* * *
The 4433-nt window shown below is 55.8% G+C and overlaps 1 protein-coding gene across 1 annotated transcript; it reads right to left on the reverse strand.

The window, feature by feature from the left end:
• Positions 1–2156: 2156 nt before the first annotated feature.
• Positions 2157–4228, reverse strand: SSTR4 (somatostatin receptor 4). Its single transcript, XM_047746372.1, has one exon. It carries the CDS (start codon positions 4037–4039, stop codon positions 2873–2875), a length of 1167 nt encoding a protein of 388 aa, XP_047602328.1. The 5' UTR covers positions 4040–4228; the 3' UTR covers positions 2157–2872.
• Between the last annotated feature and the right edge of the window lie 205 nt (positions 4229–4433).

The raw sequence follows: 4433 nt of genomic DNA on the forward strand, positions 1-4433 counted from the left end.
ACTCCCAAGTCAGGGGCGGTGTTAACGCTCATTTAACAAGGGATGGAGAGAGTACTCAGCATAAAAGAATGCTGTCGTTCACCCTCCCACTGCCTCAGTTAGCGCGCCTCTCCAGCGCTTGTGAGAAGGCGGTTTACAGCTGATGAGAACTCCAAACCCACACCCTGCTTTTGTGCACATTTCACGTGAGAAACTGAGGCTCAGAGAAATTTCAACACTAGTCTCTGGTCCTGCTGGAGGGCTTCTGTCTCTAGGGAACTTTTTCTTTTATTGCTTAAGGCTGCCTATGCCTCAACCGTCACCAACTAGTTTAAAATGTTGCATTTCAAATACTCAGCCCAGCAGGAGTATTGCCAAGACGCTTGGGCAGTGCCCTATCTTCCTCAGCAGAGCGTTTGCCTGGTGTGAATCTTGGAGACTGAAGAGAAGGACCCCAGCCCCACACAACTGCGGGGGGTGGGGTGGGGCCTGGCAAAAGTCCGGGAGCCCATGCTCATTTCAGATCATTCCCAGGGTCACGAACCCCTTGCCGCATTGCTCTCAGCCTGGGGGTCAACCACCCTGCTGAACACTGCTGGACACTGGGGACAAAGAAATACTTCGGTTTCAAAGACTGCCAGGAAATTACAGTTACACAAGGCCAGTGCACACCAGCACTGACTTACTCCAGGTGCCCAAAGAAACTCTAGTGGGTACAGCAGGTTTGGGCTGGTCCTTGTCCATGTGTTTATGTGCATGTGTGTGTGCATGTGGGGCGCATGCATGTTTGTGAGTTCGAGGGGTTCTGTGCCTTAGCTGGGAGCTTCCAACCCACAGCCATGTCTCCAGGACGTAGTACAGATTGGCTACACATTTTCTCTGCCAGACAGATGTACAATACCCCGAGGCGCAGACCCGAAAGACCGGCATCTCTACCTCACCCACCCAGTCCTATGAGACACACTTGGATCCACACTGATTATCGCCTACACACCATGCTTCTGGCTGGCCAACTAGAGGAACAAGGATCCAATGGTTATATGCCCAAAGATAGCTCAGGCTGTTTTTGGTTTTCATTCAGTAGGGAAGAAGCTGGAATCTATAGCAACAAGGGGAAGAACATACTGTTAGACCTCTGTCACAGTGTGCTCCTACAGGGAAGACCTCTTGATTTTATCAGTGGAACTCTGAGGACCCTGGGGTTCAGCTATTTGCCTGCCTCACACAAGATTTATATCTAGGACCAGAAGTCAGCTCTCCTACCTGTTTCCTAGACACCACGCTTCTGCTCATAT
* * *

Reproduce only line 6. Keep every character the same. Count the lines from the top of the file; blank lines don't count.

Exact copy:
The raw sequence follows: 4433 nt of genomic DNA on the forward strand, positions 1-4433 counted from the left end.